Mr Magenta

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Stephen Marling thought he knew his aunt Flora. But when he inherits her house in a quiet south London square a series of discoveries among her papers brings to light another person entirely. Who, for example, is ‘Mr Magenta’ and what part did he play in her life?

In the process of uncovering the secrets of one life, Stephen is forced to re-evaluate his own and decide what he really wants. Was he right to turn his back on Nancy Steiner, the young actress he met in New York, when he came home to take up his inheritance?

Interweaving past and present, the story takes him from a Brooklyn bookshop to a theatre in Marseille to a cottage on the east coast of England where the truth about Mr Magenta is finally revealed.

Of Mr Magenta

“Absorbing, interesting, and with plenty of twists and turns to keep interest levels up, Mr Magenta is a fine read…”

The Bookbag

“A very original writer.”

Charles Harris, best-selling author of Room 15

Excerpts from Mr Magenta

“You’ve got to be practical, Stephen,” his mother said when they came up from Kent to collect the ‘specified items’. “It’s not a museum.” And they did take away a substantial quantity of clothing, mostly Flora’s, some that must have been Clive’s. Laid in their hangers on the back seat, almost like a shroud, or stuffed unceremoniously into bin bags and pushed into the boot.

“Not the kimono!” He wrenched it from his mother’s arms on the landing at the top of the stairs. An elaborate design of pale cream and burnt orange, sugar pink and deep purple: chrysanthemums, irises, cherry blossom and other flowers he could not identify. Flora had worn the kimono around the house well into old age. It brought back memories of the time they had spent together over the years, summed her up somehow. “But what on earth are you going to do with it?” Put it back in the wardrobe where they found it, for the time being.

One oddity, though, was the envelope he had found in a compartment hidden under a small lid at the top of the davenport, just above the writing slope. It was a plain buff envelope, a little larger than a postcard. He tipped out pieces of a colour photograph that had been torn up. Why tear up a photograph and keep the bits? He took them to the table in the kitchen and tried to put them together. Easier than a jigsaw, surely.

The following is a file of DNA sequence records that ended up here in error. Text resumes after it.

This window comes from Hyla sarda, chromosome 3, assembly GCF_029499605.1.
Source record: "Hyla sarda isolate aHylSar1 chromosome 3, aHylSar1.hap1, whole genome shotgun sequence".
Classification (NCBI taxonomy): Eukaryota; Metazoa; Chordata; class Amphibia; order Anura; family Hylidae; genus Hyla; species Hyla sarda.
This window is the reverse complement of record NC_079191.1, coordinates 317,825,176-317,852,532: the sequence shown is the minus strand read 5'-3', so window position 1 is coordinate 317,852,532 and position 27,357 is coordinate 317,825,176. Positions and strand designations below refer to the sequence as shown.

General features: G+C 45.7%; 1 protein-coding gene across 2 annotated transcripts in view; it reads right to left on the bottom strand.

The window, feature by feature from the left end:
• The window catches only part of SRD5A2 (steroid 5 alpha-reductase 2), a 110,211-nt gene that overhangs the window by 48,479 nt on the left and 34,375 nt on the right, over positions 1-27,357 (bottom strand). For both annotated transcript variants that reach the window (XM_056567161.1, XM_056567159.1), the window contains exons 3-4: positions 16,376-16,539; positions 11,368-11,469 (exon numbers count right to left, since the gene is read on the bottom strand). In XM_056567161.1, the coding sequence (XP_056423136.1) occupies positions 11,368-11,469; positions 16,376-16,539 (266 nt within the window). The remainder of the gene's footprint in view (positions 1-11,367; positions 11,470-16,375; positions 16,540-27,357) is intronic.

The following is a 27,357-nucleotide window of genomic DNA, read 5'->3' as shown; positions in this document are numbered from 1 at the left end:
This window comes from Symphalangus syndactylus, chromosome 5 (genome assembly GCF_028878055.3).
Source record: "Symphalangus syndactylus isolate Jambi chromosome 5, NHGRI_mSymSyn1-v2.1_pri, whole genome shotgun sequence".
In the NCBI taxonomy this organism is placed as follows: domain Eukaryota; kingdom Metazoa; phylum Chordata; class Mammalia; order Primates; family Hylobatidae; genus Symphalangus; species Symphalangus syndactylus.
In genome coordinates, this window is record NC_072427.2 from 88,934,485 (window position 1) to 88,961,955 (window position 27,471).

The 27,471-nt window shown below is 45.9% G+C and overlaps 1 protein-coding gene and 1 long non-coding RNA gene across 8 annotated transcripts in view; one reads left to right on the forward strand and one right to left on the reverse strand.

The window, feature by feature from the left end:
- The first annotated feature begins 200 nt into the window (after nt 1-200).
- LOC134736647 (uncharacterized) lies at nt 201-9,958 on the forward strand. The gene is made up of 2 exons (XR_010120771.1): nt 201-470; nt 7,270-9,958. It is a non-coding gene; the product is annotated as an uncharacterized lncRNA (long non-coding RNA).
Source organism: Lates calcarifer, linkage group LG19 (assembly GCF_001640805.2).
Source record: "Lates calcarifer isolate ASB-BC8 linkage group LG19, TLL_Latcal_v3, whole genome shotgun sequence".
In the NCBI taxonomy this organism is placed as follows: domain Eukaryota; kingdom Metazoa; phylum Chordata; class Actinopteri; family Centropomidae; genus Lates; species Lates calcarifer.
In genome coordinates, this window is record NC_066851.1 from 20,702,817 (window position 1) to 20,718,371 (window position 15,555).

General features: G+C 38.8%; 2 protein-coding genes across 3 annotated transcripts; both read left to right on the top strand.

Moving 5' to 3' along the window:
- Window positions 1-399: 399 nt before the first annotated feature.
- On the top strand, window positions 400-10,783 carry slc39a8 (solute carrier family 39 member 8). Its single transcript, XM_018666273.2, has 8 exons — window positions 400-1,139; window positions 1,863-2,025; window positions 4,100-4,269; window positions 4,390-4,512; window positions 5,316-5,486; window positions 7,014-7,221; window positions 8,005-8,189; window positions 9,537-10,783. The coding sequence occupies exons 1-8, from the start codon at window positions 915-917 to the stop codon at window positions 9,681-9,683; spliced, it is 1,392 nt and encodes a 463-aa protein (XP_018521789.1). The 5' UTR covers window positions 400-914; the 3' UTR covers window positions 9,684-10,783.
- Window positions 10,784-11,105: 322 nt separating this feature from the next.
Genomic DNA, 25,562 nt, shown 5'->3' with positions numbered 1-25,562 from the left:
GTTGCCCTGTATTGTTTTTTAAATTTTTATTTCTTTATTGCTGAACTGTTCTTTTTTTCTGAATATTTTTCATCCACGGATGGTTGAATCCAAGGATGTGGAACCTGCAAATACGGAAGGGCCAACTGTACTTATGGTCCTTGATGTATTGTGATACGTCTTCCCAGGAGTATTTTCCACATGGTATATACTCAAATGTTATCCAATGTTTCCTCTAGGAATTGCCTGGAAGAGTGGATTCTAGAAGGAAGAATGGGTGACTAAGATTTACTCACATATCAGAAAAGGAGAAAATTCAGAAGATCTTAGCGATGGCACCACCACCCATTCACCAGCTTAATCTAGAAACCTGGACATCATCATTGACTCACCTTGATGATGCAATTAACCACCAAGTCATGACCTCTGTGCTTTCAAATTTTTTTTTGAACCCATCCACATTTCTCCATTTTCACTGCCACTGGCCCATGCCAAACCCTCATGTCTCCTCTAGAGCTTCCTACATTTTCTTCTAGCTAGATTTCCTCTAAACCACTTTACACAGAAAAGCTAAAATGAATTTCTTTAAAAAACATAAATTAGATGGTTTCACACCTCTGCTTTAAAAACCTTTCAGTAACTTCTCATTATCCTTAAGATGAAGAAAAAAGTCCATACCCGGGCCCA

There turned out to be four photographs but each one was incomplete. They all showed legs and torso but had nothing above. Four headless men. At least, they looked like men but whether four different men or one decapitated four times he could not decide. He went back to the compartment to see if any pieces had slipped from the envelope. Unlikely, of course, that only the tops of four different photographs would have fallen out but it was worth a try. The compartment was empty, apart from a marble, a pen nib, and a couple of Treasury tags.

But he still felt numb, drained, empty. The rigours of New York had taken their toll and he had lost his aunt, thrown in his job and ended the relationship with Nancy. He found it hard to look beyond the immediate tasks of sorting and clearing. He had no career ambitions, no desire to re-join Quarrenden and Cox, even if they would have him back. He needed something to get his teeth into, to provide the structure and focus he lacked. What would Flora have suggested? It did not occur to him to ask his parents.

As he tried to fold the pristine sheets back the way they had been, a small piece of paper floated to the floor. It was lined, torn from one of those spiral bound notepads that reporters were supposed to use. Eight words in smudgy blue biro in Flora’s own hand: Ring Mr Magenta. Tell him I don’t mind.

Mr Magenta? Odd sort of name. It sounded like a Cluedo character, on a par with Professor Plum or Colonel Mustard. He had an idea that the colour took its name from the Battle of Magenta. That was in Italy, wasn’t it, so Mr Magenta could be Italian? Or maybe a man she had met on the Boulevard de Magenta in Paris as she came back from the Marché Saint-Quentin loaded with cheese and charcuterie. Unlikely. But who was he? And mind about what?